No other Burgundy châteaux represent the region’s wine as well as Clos de Vougeot. Used originally as a vineyard by Cistercian monks in the 12th century, the Renaissance palace was built in the 16th century and has been at the heart of Burgundy wine ever since. Although the estate no longer produces wine, but some of the land is used by others to grow vines, Domaine de la Vougeraie, for example. Since 1934 it has been the seat of the Confrérie des Chevaliers du Tastevin. This Brotherhood of Burgundy wine hosts several events a year to welcome new knights of the order. Must-sees on your visit include the impressive winery and enormous cellar that houses 2,000 barrels.

Children very welcome – Château de Sully

In the town of Sully to the west of Beaune lies one of the most family friendly châteaux in Burgundy. Home to the Duchess of Magenta and dating from the 15th century, the Château de Sully sits Loire-like in its own moat. Access to the guided tour of the rooms is via an elegant bridge and adults shouldn’t miss tasting the wine from the estate’s Premier Cru vineyards. Children are most welcome too and have access to a great choice of activities that take place inside and out.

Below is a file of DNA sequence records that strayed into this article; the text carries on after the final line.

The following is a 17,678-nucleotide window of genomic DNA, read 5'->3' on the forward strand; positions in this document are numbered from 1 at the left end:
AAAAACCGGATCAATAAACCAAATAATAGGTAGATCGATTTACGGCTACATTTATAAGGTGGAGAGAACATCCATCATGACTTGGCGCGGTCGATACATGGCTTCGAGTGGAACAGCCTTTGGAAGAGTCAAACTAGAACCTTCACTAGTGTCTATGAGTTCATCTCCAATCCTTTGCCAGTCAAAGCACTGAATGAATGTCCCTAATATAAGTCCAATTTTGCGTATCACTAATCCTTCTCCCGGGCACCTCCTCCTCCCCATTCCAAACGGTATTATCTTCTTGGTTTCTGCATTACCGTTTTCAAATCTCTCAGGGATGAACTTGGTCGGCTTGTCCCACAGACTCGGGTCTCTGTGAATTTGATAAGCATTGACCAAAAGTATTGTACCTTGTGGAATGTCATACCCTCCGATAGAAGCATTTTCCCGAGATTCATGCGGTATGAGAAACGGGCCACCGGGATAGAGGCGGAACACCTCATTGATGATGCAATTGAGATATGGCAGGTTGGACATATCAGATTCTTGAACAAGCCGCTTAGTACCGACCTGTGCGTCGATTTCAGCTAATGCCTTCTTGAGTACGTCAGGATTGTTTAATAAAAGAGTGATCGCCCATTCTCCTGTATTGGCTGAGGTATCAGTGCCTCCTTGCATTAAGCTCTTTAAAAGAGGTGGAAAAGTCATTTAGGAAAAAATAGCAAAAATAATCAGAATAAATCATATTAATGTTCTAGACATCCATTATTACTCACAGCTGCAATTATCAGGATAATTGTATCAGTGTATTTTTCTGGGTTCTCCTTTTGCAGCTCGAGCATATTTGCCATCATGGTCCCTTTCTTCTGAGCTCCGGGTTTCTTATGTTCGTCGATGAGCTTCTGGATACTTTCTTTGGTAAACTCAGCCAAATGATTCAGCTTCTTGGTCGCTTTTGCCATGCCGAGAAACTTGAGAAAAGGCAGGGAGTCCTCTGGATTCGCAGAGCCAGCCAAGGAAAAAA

Vintage vehicle paradise – Château de Savigny-les-Beaune

Fans of anything on two or four wheels will love this château in the village of Savigny-les-Beaune, to the northwest of Beaune. Restored to its 14th century glory, this U-shaped château comes flanked with two fairytale turrets and is set in 27 hectares of vineyards. They produce no less than 9 premier crus but as well as wine, you’ll be wanting to visit the vehicles. The nine museums house a feast of vintage planes, Fiat Abarth racing cars and motorbikes. There’s also a large collection of tractors and fire engines…

Château with a secret – Château de Couches